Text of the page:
On October 7, 2018, a Zeliangrong United Front (ZUF) militant was shot dead by suspected National Socialist Council of Nagaland-Isak-Muivah (NSCN-IM) militants at Samliangtiang village under the Khoupum Police Station of Noney District.
Earlier, on September 1, 2018, a militant was killed in a fire fight between NSCN-IM and ZUF cadres at Nungnang village in Noney District. The factional affiliation of the slain militant has not yet been determined.
On August 7, 2018, an NSCN-IM militant was killed in a clash with ZUF militants at Khumji in Noney District.
On March 3, 2018, a fire fight occurred between militants of ZUF and NSCN-IM near Nungadang in Tamenglong District. No fatalities were reported.
According to partial data compiled by the South Asia Terrorism Portal (SATP), the Naga militant groups – NSCN-IM and ZUF – have featured in four incidents of factional clashes in the current year so far (data till October 21, 2018) in Manipur, and these have resulted in the death of three militants. In the corresponding period of 2017, these two groups were involved in onesuch incidentwhich in which one ZUF militant was killed. Through 2017, there was only this one incident of factional clash involving ZUF and NSCN-IM. In 2016 as well, there was justone such clash, in which one ZUF militant was killed.
Since2011, a total of at least 28 clashes between these two outfits have been reported, resulting in the death of 35 militants –12 NSCN-IM, 13 ZUF, three NSCN-K,and seven unidentified.Significantly,on June 21, 2012, NSCN-Khaplang (NSCN-K) and ZUF militants together carried out an attack targeting NSCN-IM cadres inHaochong village in the Tamenglong District. In retaliatory fire NSCN-IM cadres killedone ZUF and three NSCN-K militants. The first reported incident of a clash between the NSCN-IM and ZUF took place on March 5, 2011, at Khoupum in Tamenglong District. Three civilians have also been killed in clashes between ZUF and NSCN-IMsince 2011 (till October 21, 2018).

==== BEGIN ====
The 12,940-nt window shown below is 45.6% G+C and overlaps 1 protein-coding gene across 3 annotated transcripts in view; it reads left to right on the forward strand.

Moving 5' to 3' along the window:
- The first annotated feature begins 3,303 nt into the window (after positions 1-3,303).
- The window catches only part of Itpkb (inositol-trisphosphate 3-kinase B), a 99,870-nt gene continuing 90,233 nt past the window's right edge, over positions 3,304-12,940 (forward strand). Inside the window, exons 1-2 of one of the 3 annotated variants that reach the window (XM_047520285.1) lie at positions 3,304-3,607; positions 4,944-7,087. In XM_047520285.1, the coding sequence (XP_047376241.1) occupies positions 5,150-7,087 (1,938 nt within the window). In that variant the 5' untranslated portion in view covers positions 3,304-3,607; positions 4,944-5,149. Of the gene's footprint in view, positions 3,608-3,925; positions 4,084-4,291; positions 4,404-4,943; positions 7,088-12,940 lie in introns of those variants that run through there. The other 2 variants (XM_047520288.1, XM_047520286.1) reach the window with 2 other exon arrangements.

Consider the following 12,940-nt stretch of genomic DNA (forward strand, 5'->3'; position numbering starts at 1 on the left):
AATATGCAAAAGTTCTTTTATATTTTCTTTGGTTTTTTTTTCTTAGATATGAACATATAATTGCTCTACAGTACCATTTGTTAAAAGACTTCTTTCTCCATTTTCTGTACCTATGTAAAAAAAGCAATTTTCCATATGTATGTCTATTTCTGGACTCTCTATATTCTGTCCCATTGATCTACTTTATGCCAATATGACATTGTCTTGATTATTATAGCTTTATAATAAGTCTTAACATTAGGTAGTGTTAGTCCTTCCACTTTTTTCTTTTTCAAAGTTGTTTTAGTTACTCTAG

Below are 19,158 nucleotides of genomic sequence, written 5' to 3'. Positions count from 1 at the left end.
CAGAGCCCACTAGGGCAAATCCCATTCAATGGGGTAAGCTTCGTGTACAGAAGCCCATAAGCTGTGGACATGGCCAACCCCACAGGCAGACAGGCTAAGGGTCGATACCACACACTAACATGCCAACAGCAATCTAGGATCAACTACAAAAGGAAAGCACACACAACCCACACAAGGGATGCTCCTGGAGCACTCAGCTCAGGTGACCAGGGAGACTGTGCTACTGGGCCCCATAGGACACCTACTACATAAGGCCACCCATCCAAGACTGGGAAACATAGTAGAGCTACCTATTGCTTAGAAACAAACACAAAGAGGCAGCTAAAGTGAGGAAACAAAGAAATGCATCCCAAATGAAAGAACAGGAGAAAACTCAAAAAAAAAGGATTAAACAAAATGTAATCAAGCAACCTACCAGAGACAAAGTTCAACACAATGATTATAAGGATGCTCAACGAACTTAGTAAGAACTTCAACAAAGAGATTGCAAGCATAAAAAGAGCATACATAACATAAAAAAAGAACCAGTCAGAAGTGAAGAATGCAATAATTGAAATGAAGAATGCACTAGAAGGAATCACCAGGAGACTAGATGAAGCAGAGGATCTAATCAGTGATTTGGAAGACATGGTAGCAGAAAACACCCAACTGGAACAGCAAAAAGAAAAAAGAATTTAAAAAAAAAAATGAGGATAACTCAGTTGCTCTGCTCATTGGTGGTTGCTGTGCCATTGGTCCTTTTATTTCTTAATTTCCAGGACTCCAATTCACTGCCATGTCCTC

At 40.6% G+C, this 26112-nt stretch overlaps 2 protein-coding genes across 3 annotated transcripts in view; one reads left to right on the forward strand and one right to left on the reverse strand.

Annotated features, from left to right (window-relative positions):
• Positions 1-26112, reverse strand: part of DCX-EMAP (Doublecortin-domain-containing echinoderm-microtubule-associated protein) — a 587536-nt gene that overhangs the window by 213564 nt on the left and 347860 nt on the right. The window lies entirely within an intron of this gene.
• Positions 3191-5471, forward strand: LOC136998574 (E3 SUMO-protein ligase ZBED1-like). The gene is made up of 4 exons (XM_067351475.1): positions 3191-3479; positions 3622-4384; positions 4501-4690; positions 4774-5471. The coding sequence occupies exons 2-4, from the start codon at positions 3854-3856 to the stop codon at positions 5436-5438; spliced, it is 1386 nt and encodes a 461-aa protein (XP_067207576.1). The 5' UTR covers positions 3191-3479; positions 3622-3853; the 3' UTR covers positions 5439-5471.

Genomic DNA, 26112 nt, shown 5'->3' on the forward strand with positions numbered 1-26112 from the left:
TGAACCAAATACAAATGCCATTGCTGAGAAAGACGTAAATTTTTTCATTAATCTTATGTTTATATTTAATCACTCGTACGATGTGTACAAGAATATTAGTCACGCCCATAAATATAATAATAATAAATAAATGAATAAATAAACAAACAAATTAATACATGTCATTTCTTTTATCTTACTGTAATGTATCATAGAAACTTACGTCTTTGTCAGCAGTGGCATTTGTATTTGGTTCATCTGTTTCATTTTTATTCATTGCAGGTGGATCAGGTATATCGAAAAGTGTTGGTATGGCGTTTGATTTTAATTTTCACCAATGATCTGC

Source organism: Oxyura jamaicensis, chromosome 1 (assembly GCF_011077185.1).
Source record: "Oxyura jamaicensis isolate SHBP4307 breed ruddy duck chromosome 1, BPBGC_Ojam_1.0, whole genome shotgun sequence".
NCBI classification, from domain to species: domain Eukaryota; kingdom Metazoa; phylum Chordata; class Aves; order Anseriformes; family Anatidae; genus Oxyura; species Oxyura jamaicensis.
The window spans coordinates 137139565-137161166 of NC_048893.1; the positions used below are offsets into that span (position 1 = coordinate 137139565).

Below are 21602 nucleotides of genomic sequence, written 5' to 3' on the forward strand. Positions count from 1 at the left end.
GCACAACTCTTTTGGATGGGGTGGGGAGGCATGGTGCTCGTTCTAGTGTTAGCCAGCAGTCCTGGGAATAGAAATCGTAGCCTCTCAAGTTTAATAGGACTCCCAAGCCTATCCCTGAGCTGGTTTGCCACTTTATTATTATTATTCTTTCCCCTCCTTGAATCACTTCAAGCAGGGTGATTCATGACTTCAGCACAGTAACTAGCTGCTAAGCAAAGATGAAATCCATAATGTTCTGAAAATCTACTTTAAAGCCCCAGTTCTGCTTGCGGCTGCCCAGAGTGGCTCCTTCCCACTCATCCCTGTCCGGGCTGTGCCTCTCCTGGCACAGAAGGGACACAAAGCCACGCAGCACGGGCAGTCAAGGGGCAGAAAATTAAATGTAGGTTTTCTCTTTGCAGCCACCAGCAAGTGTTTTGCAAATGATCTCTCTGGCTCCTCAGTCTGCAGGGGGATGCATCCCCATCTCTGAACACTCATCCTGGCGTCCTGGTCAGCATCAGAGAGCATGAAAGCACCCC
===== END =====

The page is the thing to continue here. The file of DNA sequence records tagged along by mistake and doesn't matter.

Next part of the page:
Indeed, the rivalry and the resultant turf war between the two groups go back to 2011, when ZUF was created, after a split with the NSCN-IM. ZUF, at the time of its formation, defined its purported objectives: “We will defend the land and resources of the Zeliangrong people, our culture, our historical values, traditional and customary habitats of the Zeliangrong community.” In November 2011, ZUF had alleged that Zeliangrong lands (in Assam, Manipur and Nagaland) were shrinking day by day because of encroachments by the Dimasas in the Dima Hasao area of Assam; and by the Semas in the Itangki forest in Nagaland. The Sematribe is primarily aligned with NSCN-IM.
The two groups have antagonistic objective at present as well. NSCN-IM is engaged in peace talks with the Government of India (GoI) and is working for the integration of all Naga inhabited areas in Nagaland, Manipur, Arunachal Pradesh and Assam. On July 23, 2018, R.N. Ravi the Centre’s Chief Interlocutor for the Naga peace talks, shared details of the Framework Agreement, indicating that special provisions were to be made for the Nagas in Assam, Arunachal Pradesh and Manipur. According to Government officials, the proposed accord does not change the boundaries of the states.
The ZUF on the other has been continuing with its demand for separate statehood for the Zeliangrong people. On its seventh 'raising day' on February 25, 2018, a press release by ZUF 'chairman' S.Kamson stated,